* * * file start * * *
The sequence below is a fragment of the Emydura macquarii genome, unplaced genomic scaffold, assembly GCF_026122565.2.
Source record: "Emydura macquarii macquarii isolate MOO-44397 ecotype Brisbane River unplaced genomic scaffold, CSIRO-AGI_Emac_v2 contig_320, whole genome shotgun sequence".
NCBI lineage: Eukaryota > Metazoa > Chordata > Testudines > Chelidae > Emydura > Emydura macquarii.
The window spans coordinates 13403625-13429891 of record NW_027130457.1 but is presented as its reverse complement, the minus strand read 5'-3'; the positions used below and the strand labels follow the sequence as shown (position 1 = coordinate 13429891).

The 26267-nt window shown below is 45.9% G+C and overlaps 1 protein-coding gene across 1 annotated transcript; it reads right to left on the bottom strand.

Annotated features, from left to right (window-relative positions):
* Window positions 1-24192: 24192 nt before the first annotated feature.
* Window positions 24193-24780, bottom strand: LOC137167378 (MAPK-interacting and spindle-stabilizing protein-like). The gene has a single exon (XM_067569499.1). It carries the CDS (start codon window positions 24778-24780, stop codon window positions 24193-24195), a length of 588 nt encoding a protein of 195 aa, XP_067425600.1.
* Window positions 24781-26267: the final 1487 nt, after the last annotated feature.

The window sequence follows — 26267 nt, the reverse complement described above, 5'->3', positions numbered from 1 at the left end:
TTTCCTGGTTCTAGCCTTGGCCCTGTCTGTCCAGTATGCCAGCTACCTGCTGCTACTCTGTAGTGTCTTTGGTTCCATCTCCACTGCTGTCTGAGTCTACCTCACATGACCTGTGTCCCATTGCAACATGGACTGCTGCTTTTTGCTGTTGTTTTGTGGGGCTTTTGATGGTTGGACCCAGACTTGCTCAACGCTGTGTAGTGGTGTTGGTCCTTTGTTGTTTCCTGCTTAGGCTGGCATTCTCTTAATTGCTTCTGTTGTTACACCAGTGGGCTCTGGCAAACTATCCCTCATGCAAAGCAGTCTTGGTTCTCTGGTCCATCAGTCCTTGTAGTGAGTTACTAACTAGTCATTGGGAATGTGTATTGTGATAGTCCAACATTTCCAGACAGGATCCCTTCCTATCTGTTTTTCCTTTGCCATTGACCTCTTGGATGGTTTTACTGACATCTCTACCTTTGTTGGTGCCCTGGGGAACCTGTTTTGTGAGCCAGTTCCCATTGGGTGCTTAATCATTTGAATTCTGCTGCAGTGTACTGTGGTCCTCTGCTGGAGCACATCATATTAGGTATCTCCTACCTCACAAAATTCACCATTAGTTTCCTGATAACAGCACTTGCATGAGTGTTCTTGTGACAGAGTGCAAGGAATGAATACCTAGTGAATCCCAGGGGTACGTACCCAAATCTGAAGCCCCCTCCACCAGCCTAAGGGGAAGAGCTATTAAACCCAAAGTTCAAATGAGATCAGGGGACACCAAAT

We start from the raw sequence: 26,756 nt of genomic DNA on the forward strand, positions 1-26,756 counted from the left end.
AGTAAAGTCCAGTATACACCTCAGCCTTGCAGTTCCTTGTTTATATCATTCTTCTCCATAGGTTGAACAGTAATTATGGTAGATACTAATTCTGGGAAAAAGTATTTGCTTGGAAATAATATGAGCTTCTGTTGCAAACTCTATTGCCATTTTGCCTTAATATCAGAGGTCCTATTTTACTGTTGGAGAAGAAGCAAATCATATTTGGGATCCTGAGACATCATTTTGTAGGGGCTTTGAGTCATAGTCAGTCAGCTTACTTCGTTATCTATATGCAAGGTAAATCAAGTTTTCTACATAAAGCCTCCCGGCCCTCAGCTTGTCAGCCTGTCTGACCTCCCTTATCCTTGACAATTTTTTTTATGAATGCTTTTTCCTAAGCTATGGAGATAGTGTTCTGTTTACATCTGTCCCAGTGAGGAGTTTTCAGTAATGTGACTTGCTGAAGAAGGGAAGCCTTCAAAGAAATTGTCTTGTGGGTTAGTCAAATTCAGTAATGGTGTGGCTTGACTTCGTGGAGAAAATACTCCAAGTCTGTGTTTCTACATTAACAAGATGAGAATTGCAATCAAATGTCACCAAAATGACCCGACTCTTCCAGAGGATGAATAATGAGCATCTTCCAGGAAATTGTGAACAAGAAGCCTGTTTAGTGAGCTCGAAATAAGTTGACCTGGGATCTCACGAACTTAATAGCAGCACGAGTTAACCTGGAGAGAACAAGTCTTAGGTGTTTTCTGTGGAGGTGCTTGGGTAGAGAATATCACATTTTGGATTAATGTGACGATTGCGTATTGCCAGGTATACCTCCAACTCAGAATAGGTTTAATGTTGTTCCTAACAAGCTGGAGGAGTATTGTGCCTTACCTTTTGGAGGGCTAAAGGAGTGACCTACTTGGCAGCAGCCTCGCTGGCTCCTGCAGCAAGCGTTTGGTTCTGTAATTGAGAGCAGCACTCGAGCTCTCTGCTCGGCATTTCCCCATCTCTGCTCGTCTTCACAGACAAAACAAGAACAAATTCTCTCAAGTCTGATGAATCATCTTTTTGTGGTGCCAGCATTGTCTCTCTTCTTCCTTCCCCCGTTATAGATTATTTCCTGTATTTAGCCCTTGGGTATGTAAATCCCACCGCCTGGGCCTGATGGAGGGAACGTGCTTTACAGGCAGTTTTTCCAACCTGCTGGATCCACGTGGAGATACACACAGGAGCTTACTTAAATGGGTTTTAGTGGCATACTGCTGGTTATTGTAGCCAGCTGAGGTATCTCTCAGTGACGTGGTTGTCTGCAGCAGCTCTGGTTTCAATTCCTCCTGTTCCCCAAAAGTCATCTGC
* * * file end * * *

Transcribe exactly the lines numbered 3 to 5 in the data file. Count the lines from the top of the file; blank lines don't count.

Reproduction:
NCBI lineage: Eukaryota > Metazoa > Chordata > Testudines > Chelidae > Emydura > Emydura macquarii.
The window spans coordinates 13403625-13429891 of record NW_027130457.1 but is presented as its reverse complement, the minus strand read 5'-3'; the positions used below and the strand labels follow the sequence as shown (position 1 = coordinate 13429891).

The 26267-nt window shown below is 45.9% G+C and overlaps 1 protein-coding gene across 1 annotated transcript; it reads right to left on the bottom strand.